The motif of a ring in water being swallowed by a salmon is a common one.

It is included in the Aarne-Thompson international catalogue, which records common tropes and tale types in folklore.

This means the story is found in other traditional literatures from other regions or countries, lending weight to it having a very ancient origin.

In an Irish variant Ailill casts a ring into a stream for it to be swallowed by a salmon.

A long time later the ring is discovered by the hero Fráech, son of Béḃinn, a goddess associated with birth and the sister of the river goddess Boann.

Irish and Welsh myths also describe Béḃinn as an underworld goddess.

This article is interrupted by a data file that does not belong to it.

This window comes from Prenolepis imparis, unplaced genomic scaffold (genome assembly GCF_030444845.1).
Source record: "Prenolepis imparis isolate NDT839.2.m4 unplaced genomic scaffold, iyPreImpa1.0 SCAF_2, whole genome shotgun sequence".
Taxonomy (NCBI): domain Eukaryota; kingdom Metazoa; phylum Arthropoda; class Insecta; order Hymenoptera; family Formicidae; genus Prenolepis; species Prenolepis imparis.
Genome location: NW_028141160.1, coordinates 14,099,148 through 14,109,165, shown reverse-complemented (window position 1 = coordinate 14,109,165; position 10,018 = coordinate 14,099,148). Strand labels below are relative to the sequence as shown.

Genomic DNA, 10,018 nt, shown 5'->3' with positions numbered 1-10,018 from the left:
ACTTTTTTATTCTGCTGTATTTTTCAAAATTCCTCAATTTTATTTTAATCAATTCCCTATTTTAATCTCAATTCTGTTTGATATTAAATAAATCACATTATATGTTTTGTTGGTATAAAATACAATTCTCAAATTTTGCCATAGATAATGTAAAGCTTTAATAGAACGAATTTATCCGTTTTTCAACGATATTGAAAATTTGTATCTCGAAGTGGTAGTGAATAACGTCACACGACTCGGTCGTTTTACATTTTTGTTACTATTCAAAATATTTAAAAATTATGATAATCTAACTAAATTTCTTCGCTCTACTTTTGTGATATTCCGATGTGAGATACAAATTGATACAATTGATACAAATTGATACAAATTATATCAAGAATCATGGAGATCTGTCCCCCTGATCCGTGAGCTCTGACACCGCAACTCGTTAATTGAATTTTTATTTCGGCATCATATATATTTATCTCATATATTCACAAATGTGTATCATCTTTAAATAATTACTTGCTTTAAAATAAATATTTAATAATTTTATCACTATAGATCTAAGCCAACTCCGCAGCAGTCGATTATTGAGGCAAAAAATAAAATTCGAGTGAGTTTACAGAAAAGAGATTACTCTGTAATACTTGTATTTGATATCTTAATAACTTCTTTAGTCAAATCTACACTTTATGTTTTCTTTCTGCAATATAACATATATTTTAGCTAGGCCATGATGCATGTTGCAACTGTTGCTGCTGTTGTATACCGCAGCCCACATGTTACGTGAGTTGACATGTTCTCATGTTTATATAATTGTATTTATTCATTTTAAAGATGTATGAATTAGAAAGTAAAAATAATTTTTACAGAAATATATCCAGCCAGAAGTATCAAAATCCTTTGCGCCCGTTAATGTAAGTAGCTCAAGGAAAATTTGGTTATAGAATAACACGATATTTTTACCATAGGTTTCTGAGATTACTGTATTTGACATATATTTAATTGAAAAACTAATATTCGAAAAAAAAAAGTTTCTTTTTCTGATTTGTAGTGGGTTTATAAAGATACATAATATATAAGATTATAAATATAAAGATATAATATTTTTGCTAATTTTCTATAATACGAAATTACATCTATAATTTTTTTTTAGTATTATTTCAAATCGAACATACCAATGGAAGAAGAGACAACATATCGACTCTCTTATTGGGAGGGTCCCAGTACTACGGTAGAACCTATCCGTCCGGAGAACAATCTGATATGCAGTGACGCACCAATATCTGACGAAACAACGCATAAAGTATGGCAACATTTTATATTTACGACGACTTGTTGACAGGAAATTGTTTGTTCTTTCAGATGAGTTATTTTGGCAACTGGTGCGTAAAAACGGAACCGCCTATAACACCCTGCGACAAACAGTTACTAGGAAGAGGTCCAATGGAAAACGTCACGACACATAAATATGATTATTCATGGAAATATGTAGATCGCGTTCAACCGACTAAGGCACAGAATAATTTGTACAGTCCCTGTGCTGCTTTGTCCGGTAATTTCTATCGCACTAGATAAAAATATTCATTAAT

Enchanted rings are a popular feature of European folk magic, with many objects said to be imbued with a celestial power to ward off demons or illnesses.

One such object is the Bramham Moor Ring, which was found in Yorkshire and dates from the ninth century. It bears a mysterious runic inscription that has yet to be deciphered, but is thought, by some, to be magical.

It is one of a number of Anglo-Saxon runic rings, with the Bramham Moor Ring and the Kingmoor Ring both bearing a near identical magical runic formula.

On the former, this undeciphered inscription read: “ærkriufltkriuriþonglæstæpontol”.

Despite the messages’ meaning remaining uncertain, the ærkriu portion of the inscription has been claimed by some to be a charm to staunch the flow of blood.

Remaining with the Anglo-Saxons, Old English kennings – literary devices that were extended metaphors – included references to ring-givers, which were taken to mean overlords or rulers.